MAY 09, 2018 6:00 AM PDT

Point-of Care Genomics: A New Horizon in Personalized Healthcare

C.E. Credits: CEU
Speaker
  • Head, Kinghorn Centre for Clinical Genomics, Garvan Institute; CEO, Genome.One
    Biography
      Marcel Dinger is the Founding CEO of Genome.One, Head of the Kinghorn Centre for Clinical Genomics (KCCG) at the Garvan Institute of Medical Research and conjoint Associate Professor at UNSW Australia. Genome.One is a world-class clinical genomics service and develops specialist software and analytics solutions to enable precision healthcare worldwide. Genome.One was one of the first companies in the world to implement the HiSeq X Ten genome sequencing platform, which has capacity to sequence 18,000 human genomes per year, and provide a disease diagnostics service based on whole genome sequencing. He has worked in bioinformatics and genomics since 1998 in both commercial and academic capacities. He was awarded his PhD in 2003 from the University of Waikato in New Zealand, has published >90 papers attracting more than 10,000 citations, and is recipient of several highly competitive awards and fellowships. He is also a founder of two other successful start-up companies. In 2016, Marcel was admitted as a Fellow into the Faculty of Sciences of the Royal College of Pathologists of Australiasia and is a Graduate of the Australian Institute of Company Directors.

    Abstract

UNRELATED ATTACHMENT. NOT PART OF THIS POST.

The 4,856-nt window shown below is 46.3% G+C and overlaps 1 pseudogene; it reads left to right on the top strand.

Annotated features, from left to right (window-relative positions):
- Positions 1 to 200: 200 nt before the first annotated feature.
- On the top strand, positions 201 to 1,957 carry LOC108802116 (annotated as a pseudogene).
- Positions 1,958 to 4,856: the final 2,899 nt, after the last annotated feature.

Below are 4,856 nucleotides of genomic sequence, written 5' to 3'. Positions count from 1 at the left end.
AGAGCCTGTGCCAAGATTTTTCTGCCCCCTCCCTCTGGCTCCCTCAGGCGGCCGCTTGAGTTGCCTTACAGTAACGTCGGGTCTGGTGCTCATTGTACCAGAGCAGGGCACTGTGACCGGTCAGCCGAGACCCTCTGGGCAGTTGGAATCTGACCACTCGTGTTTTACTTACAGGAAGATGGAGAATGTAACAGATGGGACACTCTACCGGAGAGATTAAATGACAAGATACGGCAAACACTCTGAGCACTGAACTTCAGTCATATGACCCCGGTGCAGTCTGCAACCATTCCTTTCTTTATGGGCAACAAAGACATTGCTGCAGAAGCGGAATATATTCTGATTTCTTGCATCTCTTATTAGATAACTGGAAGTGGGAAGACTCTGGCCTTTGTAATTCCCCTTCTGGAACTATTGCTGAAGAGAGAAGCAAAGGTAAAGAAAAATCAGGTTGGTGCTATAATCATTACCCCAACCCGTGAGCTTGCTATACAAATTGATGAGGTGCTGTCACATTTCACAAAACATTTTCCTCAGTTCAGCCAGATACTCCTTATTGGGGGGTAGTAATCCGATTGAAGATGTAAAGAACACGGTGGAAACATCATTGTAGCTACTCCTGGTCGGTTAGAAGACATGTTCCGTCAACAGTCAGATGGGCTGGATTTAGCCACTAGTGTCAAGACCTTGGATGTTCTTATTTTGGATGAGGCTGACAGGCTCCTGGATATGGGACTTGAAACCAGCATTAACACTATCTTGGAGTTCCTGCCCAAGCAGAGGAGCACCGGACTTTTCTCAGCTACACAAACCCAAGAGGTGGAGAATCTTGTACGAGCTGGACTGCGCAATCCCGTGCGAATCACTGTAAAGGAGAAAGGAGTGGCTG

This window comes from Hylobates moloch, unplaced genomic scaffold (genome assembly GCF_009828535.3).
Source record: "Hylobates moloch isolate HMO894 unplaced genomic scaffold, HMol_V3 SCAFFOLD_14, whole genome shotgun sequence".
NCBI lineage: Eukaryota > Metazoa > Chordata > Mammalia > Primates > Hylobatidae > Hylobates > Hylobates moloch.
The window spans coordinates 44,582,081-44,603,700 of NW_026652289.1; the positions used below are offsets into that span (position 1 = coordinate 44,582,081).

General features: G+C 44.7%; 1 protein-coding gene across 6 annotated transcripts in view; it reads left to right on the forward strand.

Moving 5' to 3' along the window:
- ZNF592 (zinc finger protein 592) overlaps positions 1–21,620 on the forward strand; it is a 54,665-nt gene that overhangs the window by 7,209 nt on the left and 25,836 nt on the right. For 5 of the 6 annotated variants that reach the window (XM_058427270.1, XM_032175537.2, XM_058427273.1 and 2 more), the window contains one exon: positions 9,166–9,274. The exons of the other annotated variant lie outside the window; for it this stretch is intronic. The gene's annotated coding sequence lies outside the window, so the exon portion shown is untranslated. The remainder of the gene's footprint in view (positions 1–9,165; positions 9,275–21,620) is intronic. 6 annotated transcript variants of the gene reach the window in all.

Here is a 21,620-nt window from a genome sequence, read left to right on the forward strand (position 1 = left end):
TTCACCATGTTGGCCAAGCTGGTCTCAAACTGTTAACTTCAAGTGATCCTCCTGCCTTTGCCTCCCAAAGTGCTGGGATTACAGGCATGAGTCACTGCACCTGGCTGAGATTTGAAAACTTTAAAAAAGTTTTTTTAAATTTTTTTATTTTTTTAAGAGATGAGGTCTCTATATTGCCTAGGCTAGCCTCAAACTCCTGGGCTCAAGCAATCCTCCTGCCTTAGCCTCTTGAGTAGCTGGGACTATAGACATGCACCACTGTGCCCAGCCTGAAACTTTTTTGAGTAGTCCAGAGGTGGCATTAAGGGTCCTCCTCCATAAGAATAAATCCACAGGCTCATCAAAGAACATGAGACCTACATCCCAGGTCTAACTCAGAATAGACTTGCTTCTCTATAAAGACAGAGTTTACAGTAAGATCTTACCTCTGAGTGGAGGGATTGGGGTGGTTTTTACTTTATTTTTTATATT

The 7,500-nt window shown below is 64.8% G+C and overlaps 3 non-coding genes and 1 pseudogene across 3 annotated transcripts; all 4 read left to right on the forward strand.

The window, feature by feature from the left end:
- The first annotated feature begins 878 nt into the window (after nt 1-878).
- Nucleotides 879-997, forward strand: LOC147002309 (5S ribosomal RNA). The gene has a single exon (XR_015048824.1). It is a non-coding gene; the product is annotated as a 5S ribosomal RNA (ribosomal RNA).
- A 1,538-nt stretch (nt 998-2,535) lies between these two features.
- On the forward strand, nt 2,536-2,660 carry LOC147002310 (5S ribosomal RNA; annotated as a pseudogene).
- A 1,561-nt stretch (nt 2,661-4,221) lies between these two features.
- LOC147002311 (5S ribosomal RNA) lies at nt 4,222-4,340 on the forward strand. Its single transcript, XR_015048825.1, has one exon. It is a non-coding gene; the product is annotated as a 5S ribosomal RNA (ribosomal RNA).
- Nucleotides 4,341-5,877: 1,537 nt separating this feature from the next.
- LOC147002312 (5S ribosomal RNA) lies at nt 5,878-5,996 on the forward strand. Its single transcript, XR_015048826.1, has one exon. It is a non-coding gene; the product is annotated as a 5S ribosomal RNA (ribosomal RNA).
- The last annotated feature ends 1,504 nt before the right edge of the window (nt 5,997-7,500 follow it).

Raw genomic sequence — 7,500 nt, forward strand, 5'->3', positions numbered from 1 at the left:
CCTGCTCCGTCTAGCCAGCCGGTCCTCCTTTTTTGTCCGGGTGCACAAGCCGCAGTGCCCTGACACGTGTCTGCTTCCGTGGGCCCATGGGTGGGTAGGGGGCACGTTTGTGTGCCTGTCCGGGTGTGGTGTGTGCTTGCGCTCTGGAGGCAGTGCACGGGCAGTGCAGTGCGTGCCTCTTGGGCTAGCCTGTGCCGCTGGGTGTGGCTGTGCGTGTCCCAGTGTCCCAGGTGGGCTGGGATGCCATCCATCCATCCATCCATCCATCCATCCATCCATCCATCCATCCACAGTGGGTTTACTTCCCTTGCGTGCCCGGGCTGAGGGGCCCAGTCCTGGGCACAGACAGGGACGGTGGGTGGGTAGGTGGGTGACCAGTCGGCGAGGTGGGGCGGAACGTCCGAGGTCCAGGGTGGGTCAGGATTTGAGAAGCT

Genomic information has the potential to improve management or potentially prevent or enable early intervention of virtually every disease. However, despite massive technological leaps and exponential decreases in costs, genomics currently plays a relatively niche role in healthcare, with clinical use largely limited to diagnosis of pediatric disorders or as a last resort in guiding cancer treatment. The Garvan Institute’s Kinghorn Centre for Clinical Genomics was one of the first sites in the world to acquire technology to sequence whole human genomes at scale. The service, now incorporated into spinout Genome.One, routinely sequences over 1,000 human genomes per month and is clinically-accredited for diagnostic testing of or predisposition to genetic disease. In addition to serving as a highly effective approach for diagnosing diseases that can be caused by large numbers of different genes, whole genome sequencing has potential for reanalysis in different contexts. This potential argues for a new testing paradigm, where genomic sequencing is undertaken once in an individual’s lifetime and analysed throughout their lifetime to guide clinical decision-making and optimise health management. Here I will present on our implementation, clinical accreditation and performance of whole genome sequencing in the routine diagnosis of genetic and rare diseases and its utility in personal health management and disease prevention. I will also discuss the challenges and opportunities for using genomic information to inform health at point-of-care, the incorporation of genomic information into medical records and its potential to transform medical research.


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